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Darwin’s DLA evolution sees Weber take hot seat

Darwin’s DLA evolution sees Weber take hot seat

Former Minter Ellison leader John Weber will replace Andrew Darwin as the domestic head of DLA Piper.

Weber (pictured top right) will take the reins on 1 November.

“Our Australian business has made significant progress over the past couple of years, as we have more closely aligned our local practice with the global firm,” said Darwin on his successor, whom he described as a “great fit” for DLA Piper.

While DLA Piper has grown substantially on the global stage over the past two years, its Australian arm has shrunk considerably.

In 2013, it’s the percentage of Australian fee earners fell by around 15 per cent, with the firm’s Melbourne office seeing its partnership almost halved from 43 partners in June 2012 to 23 presently.

In an interview with Lawyers Weekly late last year, Darwin signalled that there would be departures from the firm as DLA moved away from legacy firm Phillips Fox’s traditional strengths of insurance, workers compensation and government work.

“On a personal level it is a tough thing to do,” said Darwin when asked how he feels when he tells people they no longer have a future at the firm.

Sources intimate with the DLA Piper partnership have told Lawyers Weekly that Australian legacy firm Phillips Fox was a strange partner for DLA Piper in Australia, given the global firm’s focus in corporate areas such as M&A and banking and finance work.

Darwin (pictured bottome left) is standing down from his Australian role slightly ahead of schedule.

In March 2013 he commenced what was a two year appointment in Australia.

Darwin will continue to be the firm’s global chief operating officer and will return to the United Kingdom in 2015.

 

Weber back in the kitchen

John Weber announced he was standing down as the chief executive partner of Minters in November last year, with his five years in charge of the national firm formally ending in late June this year.

Minters experienced mixed results under Weber’s stewardship.

Unlike other firms, Minters did not roll-out large scale redundancies or pay freezes during the GFC.

The firm also opened an office in Ulaanbaatar in Mongolia in 2012.

However, the Perth office of the firm was decimated in 2011 when 14 of the firm’s partners and around 80 lawyers, approximately three quarters of Minters' Western Australian headcount, defected to Squire Sanders (now Squire Patton Boggs) to launch the global firm’s Australian practice.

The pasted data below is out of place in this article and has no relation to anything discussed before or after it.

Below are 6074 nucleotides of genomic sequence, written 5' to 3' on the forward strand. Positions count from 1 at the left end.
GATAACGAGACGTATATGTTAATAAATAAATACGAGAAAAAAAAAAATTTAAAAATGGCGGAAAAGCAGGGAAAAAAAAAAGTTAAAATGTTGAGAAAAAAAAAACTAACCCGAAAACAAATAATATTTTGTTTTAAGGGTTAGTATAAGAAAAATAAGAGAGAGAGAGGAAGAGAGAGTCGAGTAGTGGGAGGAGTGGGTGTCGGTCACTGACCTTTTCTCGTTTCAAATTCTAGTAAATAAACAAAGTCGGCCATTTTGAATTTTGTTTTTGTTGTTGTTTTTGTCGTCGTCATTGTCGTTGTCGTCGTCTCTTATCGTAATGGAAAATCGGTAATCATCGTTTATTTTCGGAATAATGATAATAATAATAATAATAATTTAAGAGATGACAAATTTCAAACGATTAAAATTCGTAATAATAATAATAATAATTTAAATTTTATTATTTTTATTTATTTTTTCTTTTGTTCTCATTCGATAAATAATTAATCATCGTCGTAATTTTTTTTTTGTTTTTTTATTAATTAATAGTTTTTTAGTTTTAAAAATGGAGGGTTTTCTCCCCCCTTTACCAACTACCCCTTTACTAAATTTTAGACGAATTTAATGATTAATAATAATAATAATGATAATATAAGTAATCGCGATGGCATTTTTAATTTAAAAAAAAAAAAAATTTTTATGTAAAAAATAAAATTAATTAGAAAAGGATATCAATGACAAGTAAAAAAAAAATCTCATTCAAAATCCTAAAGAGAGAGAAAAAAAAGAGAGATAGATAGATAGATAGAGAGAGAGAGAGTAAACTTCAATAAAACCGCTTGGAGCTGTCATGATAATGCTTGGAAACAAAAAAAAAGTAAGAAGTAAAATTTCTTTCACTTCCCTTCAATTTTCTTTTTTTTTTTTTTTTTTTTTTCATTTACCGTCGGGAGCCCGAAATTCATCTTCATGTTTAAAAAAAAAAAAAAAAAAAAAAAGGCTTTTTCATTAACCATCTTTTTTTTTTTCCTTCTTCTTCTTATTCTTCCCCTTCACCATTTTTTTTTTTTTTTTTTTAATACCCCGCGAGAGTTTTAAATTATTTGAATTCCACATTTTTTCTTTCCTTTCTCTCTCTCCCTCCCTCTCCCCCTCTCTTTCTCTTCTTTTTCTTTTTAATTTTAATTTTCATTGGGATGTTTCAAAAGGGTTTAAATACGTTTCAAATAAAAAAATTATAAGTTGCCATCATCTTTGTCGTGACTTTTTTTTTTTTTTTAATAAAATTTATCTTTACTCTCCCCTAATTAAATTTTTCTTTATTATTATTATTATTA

Despite previous talks to financially link the Perth office with Minter’s eastern seaboard network, financial integration of the WA practice only happened after the mass defection to Squires.

Weber also had to deal with the fallout from the Craig Raneberg saga.

Raneberg was the firm’s former South Australian and Northern Territory chief financial officer, who was sentenced to 10-and-a-half years in jail for stealing almost $2.7 million from his former firm between 2004 and 2011.

The SA and NT offices of the firm remain separate from Minters national network.

Tony Harrington replaced Weber as Minters chief executive partner.

Harrington was the senior partner and chief executive of PwC in Australia from 2000 to 2008.

A spokesperson from DLA Piper told Lawyers Weekly that Darwin and Weber were not available for interviews prior to publication.

DLA Piper reported global revenue of $US2.44 billion for the financial year ending 30 April, ranking it just ahead of Baker & McKenzie as the world’s highest-grossing law firm.

DLA Piper has more than 4000 lawyers globally.

The Australia arm of the firm, which has more than 350 lawyers, generated $204 million in revenue for the 2012-13 domestic financial year.

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Darwin’s DLA evolution sees Weber take hot seat
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